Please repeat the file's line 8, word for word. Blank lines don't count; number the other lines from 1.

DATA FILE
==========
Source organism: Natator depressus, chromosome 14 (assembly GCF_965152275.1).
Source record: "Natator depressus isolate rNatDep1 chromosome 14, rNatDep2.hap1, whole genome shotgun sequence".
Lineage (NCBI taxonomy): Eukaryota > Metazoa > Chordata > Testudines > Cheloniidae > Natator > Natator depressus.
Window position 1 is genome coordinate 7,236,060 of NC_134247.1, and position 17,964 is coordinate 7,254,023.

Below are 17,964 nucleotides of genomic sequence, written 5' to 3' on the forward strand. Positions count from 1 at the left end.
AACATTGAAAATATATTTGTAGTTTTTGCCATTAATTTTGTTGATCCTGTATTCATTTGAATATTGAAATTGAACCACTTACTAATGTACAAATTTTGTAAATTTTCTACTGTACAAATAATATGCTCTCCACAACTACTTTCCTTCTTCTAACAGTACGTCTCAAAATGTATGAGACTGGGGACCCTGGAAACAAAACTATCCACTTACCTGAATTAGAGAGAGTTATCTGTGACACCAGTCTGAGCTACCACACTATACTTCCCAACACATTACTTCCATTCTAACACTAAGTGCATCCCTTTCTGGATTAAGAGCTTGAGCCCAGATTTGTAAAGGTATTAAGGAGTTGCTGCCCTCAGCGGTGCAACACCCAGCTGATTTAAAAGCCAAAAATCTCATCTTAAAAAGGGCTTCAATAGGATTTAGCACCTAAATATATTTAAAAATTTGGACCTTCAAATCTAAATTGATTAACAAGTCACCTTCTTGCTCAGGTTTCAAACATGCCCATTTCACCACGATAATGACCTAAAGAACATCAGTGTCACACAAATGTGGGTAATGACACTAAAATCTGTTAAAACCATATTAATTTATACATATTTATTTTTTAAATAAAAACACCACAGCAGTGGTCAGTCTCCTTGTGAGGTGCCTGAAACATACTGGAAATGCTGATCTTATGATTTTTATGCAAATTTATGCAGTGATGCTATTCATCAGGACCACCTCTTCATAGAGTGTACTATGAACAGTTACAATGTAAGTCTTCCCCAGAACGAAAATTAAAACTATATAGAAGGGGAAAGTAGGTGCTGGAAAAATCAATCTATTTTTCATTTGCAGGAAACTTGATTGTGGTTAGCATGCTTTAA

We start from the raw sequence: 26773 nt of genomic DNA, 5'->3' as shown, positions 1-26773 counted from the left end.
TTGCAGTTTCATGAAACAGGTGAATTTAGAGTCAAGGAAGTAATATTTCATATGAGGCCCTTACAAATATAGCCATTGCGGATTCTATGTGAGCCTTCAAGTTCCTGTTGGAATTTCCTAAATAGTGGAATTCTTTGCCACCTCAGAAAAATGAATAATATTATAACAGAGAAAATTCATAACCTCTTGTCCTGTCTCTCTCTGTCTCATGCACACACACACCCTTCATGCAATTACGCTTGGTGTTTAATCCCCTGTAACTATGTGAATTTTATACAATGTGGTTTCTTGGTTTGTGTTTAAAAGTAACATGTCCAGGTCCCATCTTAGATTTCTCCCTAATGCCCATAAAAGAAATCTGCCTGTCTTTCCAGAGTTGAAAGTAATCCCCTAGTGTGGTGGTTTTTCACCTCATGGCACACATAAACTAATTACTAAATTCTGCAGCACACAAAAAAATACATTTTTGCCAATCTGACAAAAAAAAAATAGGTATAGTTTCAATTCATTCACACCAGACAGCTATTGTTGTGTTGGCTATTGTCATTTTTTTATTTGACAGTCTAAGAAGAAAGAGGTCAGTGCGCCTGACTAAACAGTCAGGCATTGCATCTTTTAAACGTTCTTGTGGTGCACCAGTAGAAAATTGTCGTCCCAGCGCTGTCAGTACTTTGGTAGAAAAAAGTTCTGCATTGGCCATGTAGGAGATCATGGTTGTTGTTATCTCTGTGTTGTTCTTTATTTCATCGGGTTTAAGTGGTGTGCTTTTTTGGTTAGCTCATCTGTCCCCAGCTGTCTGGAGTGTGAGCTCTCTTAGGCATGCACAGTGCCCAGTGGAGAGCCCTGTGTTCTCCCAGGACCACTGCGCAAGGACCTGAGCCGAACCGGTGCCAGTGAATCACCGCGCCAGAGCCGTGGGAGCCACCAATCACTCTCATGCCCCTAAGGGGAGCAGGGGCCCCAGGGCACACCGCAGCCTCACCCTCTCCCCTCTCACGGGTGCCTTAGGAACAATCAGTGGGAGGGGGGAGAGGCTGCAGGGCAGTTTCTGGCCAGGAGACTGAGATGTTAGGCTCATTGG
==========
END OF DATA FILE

TTGCAGTTTCATGAAACAGGTGAATTTAGAGTCAAGGAAGTAATATTTCATATGAGGCCCTTACAAATATAGCCATTGCGGATTCTATGTGAGCCTTCAAGTTCCTGTTGGAATTTCCTAAATAGTGGAATTCTTTGCCACCTCAGAAAAATGAATAATATTATAACAGAGAAAATTCATAACCTCTTGTCCTGTCTCTCTCTGTCTCATGCACACACACACCCTTCATGCAATTACGCTTGGTGTTTAATCCCCTGTAACTATGTGAATTTTATACAATGTGGTTTCTTGGTTTGTGTTTAAAAGTAACATGTCCAGGTCCCATCTTAGATTTCTCCCTAATGCCCATAAAAGAAATCTGCCTGTCTTTCCAGAGTTGAAAGTAATCCCCTAGTGTGGTGGTTTTTCACCTCATGGCACACATAAACTAATTACTAAATTCTGCAGCACACAAAAAAATACATTTTTGCCAATCTGACAAAAAAAAAATAGGTATAGTTTCAATTCATTCACACCAGACAGCTATTGTTGTGTTGGCTATTGTCATTTTTTTATTTGACAGTCTAAGAAGAAAGAGGTCAGTGCGCCTGACTAAACAGTCAGGCATTGCATCTTTTAAACGTTCTTGTGGTGCACCAGTAGAAAATTGTCGTCCCAGCGCTGTCAGTACTTTGGTAGAAAAAAGTTCTGCATTGGCCATGTAGGAGATCATGGTTGTTGTTATCTCTGTGTTGTTCTTTATTTCATCGGGTTTAAGTGGTGTGCTTTTTTGGTTAGCTCATCTGTCCCCAGCTGTCTGGAGTGTGAGCTCTCTTAGGCATGCACAGTGCCCAGTGGAGAGCCCTGTGTTCTCCCAGGACCACTGCGCAAGGACCTGAGCCGAACCGGTGCCAGTGAATCACCGCGCCAGAGCCGTGGGAGCCACCAATCACTCTCATGCCCCTAAGGGGAGCAGGGGCCCCAGGGCACACCGCAGCCTCACCCTCTCCCCTCTCACGGGTGCCTTAGGAACAATCAGTGGGAGGGGGGAGAGGCTGCAGGGCAGTTTCTGGCCAGGAGACTGAGATGTTAGGCTCATTGG